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(Original post by Nightwish1234)
I am somewhere in the middle of those two approaches. I found that if I did nothing right up until the end I wasted a lot of time trying to track down my sources and risked accidentally plagiarising if I missed one whereas formatting as I went along was problematic, as OSCOLA requires you to use 'Author (n #) page' or ibid for sources cited more than once and the # might change as you make final edits and move sections of text around.
My approach was to add the footnote in without formatting (from just throwing in the weblink to copying in the harvard/apa/chicago reference that some pages provide you), and then at the very end going through and converting these to OSCOLA. This was also faster as after the first few you begin to remember the rules without having to keep referring to the OSCOLA guide.
What does ibid mean? Also what do you do if you need to insert footnotes within once sentence? I have alway been confused about that.

Is there a document/pdf that explains OSCOLA fully? I think I was given it when I started my degree but that was like 3 years ago and I can't find it anymore.
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Nightwish1234
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(Original post by xxvine)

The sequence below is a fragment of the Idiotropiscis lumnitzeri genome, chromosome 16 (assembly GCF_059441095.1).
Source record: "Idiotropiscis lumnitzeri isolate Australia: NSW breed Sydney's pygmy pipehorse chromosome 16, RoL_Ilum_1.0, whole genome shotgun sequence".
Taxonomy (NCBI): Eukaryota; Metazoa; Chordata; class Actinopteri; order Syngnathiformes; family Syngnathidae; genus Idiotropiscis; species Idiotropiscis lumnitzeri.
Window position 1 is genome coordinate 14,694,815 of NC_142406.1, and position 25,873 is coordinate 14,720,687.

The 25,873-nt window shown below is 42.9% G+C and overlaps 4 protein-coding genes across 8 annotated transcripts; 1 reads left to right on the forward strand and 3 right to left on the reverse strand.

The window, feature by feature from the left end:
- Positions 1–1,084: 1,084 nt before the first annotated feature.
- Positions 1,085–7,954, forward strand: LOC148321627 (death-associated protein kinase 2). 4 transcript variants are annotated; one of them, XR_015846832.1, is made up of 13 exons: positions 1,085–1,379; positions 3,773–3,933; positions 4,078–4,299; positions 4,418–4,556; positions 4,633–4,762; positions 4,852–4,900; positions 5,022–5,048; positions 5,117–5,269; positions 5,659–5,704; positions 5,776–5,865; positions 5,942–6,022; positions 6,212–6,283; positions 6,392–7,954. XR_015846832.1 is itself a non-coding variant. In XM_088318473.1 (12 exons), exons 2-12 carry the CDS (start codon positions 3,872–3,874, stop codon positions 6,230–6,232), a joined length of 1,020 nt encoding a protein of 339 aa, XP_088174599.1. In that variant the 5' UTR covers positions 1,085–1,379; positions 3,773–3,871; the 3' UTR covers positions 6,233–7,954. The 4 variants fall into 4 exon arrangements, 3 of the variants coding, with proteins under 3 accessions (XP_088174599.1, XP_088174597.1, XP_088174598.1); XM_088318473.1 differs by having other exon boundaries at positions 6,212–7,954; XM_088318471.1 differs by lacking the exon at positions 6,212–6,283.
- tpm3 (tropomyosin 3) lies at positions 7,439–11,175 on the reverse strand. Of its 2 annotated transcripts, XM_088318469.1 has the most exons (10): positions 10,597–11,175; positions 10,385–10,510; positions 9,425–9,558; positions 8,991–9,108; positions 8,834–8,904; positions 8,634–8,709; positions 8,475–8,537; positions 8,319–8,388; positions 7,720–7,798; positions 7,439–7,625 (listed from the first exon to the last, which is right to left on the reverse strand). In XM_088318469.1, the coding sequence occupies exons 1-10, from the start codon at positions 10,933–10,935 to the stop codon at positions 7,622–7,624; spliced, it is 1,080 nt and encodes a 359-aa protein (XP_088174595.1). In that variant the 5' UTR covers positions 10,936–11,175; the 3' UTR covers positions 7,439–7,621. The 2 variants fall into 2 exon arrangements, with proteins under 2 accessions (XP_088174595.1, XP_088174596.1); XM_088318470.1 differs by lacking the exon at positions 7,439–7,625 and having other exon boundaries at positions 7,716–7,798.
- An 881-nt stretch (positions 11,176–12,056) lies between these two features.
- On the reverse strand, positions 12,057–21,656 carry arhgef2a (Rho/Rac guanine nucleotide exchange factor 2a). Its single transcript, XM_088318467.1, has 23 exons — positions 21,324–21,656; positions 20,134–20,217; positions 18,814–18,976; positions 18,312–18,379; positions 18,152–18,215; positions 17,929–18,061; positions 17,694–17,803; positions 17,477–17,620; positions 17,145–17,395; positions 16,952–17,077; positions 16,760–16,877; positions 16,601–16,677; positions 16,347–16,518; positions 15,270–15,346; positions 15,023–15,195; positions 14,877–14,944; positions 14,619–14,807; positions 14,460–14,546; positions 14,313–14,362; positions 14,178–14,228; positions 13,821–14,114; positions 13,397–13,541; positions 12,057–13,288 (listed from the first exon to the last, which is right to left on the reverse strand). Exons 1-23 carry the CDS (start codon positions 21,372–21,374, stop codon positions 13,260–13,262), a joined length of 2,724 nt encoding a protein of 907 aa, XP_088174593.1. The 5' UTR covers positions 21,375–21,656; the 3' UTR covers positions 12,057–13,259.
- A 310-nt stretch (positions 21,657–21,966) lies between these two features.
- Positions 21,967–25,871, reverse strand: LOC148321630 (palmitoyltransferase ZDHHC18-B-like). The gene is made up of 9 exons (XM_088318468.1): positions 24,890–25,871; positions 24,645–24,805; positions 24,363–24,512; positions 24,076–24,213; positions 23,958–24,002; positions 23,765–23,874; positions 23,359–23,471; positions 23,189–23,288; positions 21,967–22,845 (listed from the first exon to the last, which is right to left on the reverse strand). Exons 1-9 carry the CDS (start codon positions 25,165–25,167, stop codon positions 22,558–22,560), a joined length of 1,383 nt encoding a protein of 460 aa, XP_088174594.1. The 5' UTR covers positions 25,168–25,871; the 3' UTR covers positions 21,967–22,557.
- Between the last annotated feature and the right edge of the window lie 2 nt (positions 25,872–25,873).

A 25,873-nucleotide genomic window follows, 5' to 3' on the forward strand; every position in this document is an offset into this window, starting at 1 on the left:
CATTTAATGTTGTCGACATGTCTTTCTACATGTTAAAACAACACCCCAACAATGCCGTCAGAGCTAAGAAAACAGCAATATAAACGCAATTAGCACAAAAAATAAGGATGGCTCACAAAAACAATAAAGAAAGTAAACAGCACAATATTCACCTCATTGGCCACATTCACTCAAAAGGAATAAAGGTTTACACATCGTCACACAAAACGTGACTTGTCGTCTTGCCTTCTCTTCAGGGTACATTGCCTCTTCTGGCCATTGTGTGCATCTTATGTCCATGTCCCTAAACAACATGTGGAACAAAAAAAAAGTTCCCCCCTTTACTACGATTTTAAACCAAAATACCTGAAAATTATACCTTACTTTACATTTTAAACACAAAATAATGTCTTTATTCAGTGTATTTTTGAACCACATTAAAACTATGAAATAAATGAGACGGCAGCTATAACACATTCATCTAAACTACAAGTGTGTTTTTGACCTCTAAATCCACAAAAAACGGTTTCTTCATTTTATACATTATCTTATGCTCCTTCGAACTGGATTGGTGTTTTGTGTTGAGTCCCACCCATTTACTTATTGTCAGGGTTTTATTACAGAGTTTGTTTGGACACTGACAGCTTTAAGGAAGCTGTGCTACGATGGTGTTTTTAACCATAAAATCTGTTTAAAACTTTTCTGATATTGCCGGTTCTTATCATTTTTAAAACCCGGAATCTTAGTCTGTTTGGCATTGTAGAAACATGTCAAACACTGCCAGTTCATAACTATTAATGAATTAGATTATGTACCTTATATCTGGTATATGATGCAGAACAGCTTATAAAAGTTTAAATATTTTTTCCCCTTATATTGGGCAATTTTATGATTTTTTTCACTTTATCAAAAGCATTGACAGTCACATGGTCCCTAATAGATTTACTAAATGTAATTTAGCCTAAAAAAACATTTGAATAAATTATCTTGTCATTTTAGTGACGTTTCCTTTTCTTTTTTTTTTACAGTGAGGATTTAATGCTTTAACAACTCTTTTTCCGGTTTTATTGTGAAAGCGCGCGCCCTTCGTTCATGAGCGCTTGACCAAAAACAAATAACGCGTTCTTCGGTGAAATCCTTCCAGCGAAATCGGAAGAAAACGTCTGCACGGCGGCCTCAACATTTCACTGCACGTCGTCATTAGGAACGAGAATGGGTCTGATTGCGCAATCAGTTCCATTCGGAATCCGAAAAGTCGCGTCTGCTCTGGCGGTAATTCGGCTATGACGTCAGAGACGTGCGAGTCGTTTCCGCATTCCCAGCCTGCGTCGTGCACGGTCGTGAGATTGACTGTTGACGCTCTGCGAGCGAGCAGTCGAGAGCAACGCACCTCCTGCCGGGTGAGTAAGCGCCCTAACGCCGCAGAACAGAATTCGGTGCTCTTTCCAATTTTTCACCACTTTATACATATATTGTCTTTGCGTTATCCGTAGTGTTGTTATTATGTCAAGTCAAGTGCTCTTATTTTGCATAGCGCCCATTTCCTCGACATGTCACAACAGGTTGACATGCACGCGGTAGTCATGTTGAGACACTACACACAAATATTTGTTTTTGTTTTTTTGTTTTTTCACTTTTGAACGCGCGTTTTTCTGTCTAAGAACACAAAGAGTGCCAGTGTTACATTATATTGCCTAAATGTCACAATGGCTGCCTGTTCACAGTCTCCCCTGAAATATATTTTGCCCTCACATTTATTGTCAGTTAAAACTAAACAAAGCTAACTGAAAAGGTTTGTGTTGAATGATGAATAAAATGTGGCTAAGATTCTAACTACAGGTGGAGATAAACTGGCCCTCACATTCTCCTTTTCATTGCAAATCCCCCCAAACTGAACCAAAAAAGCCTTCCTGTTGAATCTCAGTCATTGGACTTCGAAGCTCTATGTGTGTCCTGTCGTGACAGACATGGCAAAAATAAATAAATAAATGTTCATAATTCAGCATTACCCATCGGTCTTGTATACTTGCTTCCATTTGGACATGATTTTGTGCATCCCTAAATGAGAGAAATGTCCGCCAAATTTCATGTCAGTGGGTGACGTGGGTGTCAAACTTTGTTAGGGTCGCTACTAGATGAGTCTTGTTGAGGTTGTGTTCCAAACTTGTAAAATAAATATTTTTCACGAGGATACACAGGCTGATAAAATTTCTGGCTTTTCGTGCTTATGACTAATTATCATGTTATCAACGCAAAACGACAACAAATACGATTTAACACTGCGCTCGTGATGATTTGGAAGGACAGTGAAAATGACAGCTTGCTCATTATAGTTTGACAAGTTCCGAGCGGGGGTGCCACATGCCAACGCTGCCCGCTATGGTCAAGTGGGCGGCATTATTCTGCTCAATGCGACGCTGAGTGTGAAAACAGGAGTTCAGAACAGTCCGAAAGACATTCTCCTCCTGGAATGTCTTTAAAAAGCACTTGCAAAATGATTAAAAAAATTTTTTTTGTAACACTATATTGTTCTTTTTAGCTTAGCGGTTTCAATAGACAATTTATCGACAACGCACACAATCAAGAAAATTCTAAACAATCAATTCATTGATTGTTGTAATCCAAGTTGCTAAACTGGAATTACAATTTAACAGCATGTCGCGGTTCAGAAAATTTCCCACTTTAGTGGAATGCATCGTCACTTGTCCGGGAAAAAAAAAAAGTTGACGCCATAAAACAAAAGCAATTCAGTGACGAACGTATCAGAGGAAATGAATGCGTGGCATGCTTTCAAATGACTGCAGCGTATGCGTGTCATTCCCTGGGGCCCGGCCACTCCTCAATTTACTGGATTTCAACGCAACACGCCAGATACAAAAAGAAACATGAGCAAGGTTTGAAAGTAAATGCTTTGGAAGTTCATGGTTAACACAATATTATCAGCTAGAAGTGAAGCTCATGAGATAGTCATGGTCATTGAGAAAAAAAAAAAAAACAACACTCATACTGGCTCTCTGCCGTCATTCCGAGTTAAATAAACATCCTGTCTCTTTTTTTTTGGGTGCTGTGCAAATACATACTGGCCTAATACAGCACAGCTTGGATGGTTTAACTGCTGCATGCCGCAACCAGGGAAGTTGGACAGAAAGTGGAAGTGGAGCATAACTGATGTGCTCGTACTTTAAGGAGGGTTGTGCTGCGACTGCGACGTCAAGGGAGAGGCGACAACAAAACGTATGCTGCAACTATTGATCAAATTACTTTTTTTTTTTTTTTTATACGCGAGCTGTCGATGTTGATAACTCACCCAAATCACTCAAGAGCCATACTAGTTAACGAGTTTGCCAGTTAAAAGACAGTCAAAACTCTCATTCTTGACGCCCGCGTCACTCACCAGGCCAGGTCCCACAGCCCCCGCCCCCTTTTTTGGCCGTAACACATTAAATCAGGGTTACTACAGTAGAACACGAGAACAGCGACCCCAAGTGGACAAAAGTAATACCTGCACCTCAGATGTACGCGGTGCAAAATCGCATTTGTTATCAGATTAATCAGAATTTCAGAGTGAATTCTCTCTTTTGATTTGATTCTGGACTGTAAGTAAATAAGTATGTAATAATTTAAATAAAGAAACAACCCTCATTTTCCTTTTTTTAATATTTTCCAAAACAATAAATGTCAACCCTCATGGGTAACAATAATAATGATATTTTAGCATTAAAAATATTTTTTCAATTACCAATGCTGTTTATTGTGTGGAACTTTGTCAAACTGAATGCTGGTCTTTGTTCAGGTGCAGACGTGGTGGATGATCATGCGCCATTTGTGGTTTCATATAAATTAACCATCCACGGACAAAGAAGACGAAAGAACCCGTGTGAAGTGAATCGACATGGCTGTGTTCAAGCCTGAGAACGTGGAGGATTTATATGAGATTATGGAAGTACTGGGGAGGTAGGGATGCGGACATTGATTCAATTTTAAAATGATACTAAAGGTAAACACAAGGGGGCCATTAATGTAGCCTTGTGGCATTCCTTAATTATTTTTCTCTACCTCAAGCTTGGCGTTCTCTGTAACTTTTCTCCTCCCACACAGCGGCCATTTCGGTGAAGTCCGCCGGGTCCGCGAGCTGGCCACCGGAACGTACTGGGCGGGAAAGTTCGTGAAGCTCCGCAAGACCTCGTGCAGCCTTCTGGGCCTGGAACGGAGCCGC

What does ibid mean? Also what do you do if you need to insert footnotes within once sentence? I have alway been confused about that.

Is there a document/pdf that explains OSCOLA fully? I think I was given it when I started my degree but that was like 3 years ago and I can't find it anymore.
ibid should be used where you cite the same author in a row - for example, footnote 2 is Nightwish1234 (2021) p 6, and footnote 3 is Nightwish1234 (2021) p 17. You would write footnote 3 as 'ibid p 17'. This is all detailed on page 11 of the full length guide.

Footnotes should always follow the punctuation in a sentence - ideally at the end. See Page 9 of the full guide which states 'Put the footnote marker at the end of a sentence, unless for the sake of clarity it is necessary to put it directly after the word or phrase to which it relates'.

The full guide can be found here https://www.law.ox.ac.uk/sites/files..._hart_2012.pdf, and a very summarised quick guide here https://www.law.ox.ac.uk/sites/files...renceguide.pdf.

Hope this answers your questions!
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Luksh Rathi
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you can use the zotero referencing software. it saves all the sources of your references and later those references can be inserted in the MS word directly through an extension. definitely worth checking out
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Nightwish1234
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(Original post by Luksh Rathi)
you can use the zotero referencing software. it saves all the sources of your references and later those references can be inserted in the MS word directly through an extension. definitely worth checking out
Im my experience Zotero makes mistakes with OSCOLA